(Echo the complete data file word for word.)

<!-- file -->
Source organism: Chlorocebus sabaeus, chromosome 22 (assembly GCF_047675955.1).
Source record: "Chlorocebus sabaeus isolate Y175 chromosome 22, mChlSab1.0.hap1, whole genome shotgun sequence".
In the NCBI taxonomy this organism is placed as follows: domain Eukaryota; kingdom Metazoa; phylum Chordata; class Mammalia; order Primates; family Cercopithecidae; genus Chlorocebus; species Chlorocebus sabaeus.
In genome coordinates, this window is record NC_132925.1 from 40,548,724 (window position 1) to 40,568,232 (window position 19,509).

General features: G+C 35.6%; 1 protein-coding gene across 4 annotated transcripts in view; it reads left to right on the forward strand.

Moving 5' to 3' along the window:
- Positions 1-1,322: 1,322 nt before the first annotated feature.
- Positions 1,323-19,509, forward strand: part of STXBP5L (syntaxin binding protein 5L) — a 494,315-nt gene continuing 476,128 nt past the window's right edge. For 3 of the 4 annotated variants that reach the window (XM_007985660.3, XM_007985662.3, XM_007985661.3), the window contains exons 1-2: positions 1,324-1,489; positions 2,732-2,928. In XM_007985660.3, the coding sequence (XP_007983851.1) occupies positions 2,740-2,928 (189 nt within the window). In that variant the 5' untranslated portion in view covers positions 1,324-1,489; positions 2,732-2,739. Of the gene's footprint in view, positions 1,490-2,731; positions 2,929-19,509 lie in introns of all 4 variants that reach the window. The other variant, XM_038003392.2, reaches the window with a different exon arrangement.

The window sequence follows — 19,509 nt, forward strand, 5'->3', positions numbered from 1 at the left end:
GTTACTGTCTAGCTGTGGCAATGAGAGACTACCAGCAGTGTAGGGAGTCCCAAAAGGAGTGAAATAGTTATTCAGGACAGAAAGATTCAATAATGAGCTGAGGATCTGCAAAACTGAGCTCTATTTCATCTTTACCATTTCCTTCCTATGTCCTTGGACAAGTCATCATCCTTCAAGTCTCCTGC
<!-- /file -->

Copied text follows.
Source organism: Chlorocebus sabaeus, chromosome 22 (assembly GCF_047675955.1).
Source record: "Chlorocebus sabaeus isolate Y175 chromosome 22, mChlSab1.0.hap1, whole genome shotgun sequence".
In the NCBI taxonomy this organism is placed as follows: domain Eukaryota; kingdom Metazoa; phylum Chordata; class Mammalia; order Primates; family Cercopithecidae; genus Chlorocebus; species Chlorocebus sabaeus.
In genome coordinates, this window is record NC_132925.1 from 40,548,724 (window position 1) to 40,568,232 (window position 19,509).

General features: G+C 35.6%; 1 protein-coding gene across 4 annotated transcripts in view; it reads left to right on the forward strand.

Moving 5' to 3' along the window:
- Positions 1-1,322: 1,322 nt before the first annotated feature.
- Positions 1,323-19,509, forward strand: part of STXBP5L (syntaxin binding protein 5L) — a 494,315-nt gene continuing 476,128 nt past the window's right edge. For 3 of the 4 annotated variants that reach the window (XM_007985660.3, XM_007985662.3, XM_007985661.3), the window contains exons 1-2: positions 1,324-1,489; positions 2,732-2,928. In XM_007985660.3, the coding sequence (XP_007983851.1) occupies positions 2,740-2,928 (189 nt within the window). In that variant the 5' untranslated portion in view covers positions 1,324-1,489; positions 2,732-2,739. Of the gene's footprint in view, positions 1,490-2,731; positions 2,929-19,509 lie in introns of all 4 variants that reach the window. The other variant, XM_038003392.2, reaches the window with a different exon arrangement.

The window sequence follows — 19,509 nt, forward strand, 5'->3', positions numbered from 1 at the left end:
GTTACTGTCTAGCTGTGGCAATGAGAGACTACCAGCAGTGTAGGGAGTCCCAAAAGGAGTGAAATAGTTATTCAGGACAGAAAGATTCAATAATGAGCTGAGGATCTGCAAAACTGAGCTCTATTTCATCTTTACCATTTCCTTCCTATGTCCTTGGACAAGTCATCATCCTTCAAGTCTCCTGC